The Socialist Party also fell heir to two members of the B. C. legislature who had been elected as Labor candidates, a situation somewhat tempered by the inclusion in its membership of a number of Marxian students who fought steadily, on the platform and in the Party's newly-established journal The Western Clarion, to keep the revolutionary viewpoint to the fore. The strenuous times brought out strenuous language and the pages of the Clarion often blistered with denunciations of capitalism, its institutions and upholders, an example being its description of the flag of capitalism as "dripping with the blood of wage-slaves, sacrificed on the altar of profit that a master class may rule and revel in the stolen products of labor." Even the trade union journal of the day, the B. C. Federationist, had a "virile socialist outlook."

Many of the propagandists of the old S. P. of C. are mentioned in Mrs. Steeves's book but strangely there is no mention of D. C. McKenzie who was surely one of the Party's outstanding members. McKenzie was for a time secretary of the Party and editor of the Clarion and many of the Clarion's finest and most virile writings came from his pen. One of his articles, "Stupidus and Sapiens," first published in the Clarion in 1911, has been reprinted many times. "The Manifesto of the S. P. of C." of which there were five editions plus a revised edition published in recent years as "The Socialist Manifesto," was another of his writings, as also was the Preface to its Fourth Edition always a favorite with this writer. It was published during the First World War and the following is a paragraph:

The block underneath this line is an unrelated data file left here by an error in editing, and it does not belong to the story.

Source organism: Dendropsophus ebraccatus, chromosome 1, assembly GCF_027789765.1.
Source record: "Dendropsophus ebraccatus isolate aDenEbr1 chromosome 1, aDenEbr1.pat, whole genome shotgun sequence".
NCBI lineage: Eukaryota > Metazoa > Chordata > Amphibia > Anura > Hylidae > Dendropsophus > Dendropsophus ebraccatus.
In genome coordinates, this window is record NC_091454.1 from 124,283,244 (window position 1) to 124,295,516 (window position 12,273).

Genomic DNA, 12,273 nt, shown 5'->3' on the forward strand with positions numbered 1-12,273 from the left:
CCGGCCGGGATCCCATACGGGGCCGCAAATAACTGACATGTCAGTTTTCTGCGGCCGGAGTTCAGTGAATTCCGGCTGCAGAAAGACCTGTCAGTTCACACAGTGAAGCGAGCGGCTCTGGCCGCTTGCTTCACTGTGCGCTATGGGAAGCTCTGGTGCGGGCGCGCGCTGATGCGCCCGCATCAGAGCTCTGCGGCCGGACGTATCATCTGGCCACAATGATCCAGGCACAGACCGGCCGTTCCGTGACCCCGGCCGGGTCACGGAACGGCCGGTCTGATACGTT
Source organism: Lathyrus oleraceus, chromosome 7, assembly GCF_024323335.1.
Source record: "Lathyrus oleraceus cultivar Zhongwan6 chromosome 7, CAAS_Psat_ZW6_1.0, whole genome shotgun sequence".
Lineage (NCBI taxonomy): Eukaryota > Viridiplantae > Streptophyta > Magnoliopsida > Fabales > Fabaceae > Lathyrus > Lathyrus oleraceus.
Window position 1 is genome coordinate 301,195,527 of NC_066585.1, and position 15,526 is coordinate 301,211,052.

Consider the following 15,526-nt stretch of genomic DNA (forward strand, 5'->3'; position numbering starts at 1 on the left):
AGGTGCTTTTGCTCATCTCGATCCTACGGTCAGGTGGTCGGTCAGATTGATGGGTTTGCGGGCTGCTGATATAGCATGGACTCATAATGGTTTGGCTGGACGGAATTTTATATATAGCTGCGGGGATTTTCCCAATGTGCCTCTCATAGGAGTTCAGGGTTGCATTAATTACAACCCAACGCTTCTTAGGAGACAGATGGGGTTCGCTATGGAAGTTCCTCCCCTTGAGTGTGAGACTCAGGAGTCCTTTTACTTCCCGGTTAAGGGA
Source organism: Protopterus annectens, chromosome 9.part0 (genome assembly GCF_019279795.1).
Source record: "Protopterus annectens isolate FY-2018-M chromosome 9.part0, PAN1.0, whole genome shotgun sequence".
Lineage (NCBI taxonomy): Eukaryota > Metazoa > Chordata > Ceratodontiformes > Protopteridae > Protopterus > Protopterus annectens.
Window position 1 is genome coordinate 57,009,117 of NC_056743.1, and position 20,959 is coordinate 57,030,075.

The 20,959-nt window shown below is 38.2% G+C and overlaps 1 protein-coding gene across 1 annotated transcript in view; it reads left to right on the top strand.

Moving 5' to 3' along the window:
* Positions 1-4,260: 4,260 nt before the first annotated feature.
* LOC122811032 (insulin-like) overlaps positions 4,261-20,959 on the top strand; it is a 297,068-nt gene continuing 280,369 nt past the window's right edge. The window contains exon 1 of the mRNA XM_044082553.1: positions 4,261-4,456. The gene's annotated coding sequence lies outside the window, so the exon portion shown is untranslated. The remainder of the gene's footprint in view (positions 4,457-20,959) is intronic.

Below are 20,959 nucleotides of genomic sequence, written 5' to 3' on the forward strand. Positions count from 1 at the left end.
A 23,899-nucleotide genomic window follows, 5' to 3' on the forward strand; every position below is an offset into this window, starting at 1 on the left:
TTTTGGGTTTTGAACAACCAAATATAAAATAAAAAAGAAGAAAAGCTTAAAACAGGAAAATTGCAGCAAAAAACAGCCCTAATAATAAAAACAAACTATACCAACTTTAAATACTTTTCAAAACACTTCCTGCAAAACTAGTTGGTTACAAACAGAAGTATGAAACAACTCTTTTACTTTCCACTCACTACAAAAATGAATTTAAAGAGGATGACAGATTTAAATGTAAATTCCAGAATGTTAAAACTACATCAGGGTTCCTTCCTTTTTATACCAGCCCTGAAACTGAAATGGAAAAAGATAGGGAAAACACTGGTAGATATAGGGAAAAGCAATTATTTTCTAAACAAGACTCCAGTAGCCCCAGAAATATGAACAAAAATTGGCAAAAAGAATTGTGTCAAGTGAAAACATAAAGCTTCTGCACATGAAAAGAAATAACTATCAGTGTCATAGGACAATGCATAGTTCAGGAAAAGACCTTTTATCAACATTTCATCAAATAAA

"Another illusion that has been dispelled is that of the strength of the European Social-Democracies, arising out of their opportunist mode of propaganda. These parties have waged their campaign upon the political issues of the day, thus aligning themselves with that section of the Socialist movement which would sacrifice sound principles to immediate successes. They have numbered their adherents by the million, and have educated them not at all. They have sown the wind—they are reaping the whirlwind. In conflict with them for a generation are those who would sacrifice immediate successes to sound principles, who have been content to be fewer in numbers if clearer in understanding, who have given transient political issues the 'go-by' and have harped upon the Social Revolution, who have expounded Economics and the Class Struggle, when the others were shouting against taxes and tariffs, who have earned for themselves the name of 'impossiblist,' and have been content therewith. The war has justified them. Where there are any 'impossiblists' or 'near - impossiblists' in Europe, they have stood firm. The `practical socialists' are cutting one another's throats in the trenches."


The old S. P. of C. maintained a remarkable level of clarity in its spoken and written propaganda — while at the same time being pulled all ways by its trade union and other members who were less interested in socialism than they were in immediate measures of amelioration. The Manifesto carried these brave words: "Understanding the futility of reform and the danger of compromise (the Party) stands square with science and practical experience, wasting not its time and energy on mere effects but dealing with root causes." Yet the Party, in B. C. and throughout the country, fell victim finally to the pressure of reformism within its ranks, more particularly the waves of reformism that followed the war, given strong impetus by the Russian Revolution and the campaigning of its Communist off-shoot. The Party as a revolutionary force declined rapidly in the 1920s and passed from the scene with the demise of the Clarion in 1925.